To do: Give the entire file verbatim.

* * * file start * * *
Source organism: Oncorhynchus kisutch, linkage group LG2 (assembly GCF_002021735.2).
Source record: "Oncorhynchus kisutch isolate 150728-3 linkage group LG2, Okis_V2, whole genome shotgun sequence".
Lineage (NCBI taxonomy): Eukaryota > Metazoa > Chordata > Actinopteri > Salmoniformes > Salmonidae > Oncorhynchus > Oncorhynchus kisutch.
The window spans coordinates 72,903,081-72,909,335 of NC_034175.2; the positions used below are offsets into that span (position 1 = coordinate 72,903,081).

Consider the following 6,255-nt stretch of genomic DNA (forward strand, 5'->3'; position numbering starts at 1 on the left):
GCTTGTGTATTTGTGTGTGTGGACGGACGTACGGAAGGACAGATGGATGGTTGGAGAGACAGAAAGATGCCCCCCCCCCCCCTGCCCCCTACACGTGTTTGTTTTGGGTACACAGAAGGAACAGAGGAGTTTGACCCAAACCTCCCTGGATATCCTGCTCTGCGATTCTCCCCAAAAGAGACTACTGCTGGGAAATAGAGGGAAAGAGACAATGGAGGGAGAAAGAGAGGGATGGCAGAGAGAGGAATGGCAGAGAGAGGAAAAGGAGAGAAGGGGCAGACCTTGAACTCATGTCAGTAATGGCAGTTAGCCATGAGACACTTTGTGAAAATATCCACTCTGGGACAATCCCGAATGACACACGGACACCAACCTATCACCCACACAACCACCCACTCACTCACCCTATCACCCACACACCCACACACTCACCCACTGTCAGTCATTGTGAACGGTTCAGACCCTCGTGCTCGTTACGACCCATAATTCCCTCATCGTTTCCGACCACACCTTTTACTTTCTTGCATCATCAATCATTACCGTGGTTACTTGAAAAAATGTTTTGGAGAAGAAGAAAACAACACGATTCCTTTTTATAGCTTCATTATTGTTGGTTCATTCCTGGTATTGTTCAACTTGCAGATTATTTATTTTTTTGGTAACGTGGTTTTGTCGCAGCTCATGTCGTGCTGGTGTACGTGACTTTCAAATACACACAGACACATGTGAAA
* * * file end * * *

Source organism: Oncorhynchus kisutch, linkage group LG2 (assembly GCF_002021735.2).
Source record: "Oncorhynchus kisutch isolate 150728-3 linkage group LG2, Okis_V2, whole genome shotgun sequence".
Lineage (NCBI taxonomy): Eukaryota > Metazoa > Chordata > Actinopteri > Salmoniformes > Salmonidae > Oncorhynchus > Oncorhynchus kisutch.
The window spans coordinates 72,903,081-72,909,335 of NC_034175.2; the positions used below are offsets into that span (position 1 = coordinate 72,903,081).

Consider the following 6,255-nt stretch of genomic DNA (forward strand, 5'->3'; position numbering starts at 1 on the left):
GCTTGTGTATTTGTGTGTGTGGACGGACGTACGGAAGGACAGATGGATGGTTGGAGAGACAGAAAGATGCCCCCCCCCCCCCTGCCCCCTACACGTGTTTGTTTTGGGTACACAGAAGGAACAGAGGAGTTTGACCCAAACCTCCCTGGATATCCTGCTCTGCGATTCTCCCCAAAAGAGACTACTGCTGGGAAATAGAGGGAAAGAGACAATGGAGGGAGAAAGAGAGGGATGGCAGAGAGAGGAATGGCAGAGAGAGGAAAAGGAGAGAAGGGGCAGACCTTGAACTCATGTCAGTAATGGCAGTTAGCCATGAGACACTTTGTGAAAATATCCACTCTGGGACAATCCCGAATGACACACGGACACCAACCTATCACCCACACAACCACCCACTCACTCACCCTATCACCCACACACCCACACACTCACCCACTGTCAGTCATTGTGAACGGTTCAGACCCTCGTGCTCGTTACGACCCATAATTCCCTCATCGTTTCCGACCACACCTTTTACTTTCTTGCATCATCAATCATTACCGTGGTTACTTGAAAAAATGTTTTGGAGAAGAAGAAAACAACACGATTCCTTTTTATAGCTTCATTATTGTTGGTTCATTCCTGGTATTGTTCAACTTGCAGATTATTTATTTTTTTGGTAACGTGGTTTTGTCGCAGCTCATGTCGTGCTGGTGTACGTGACTTTCAAATACACACAGACACATGTGAAA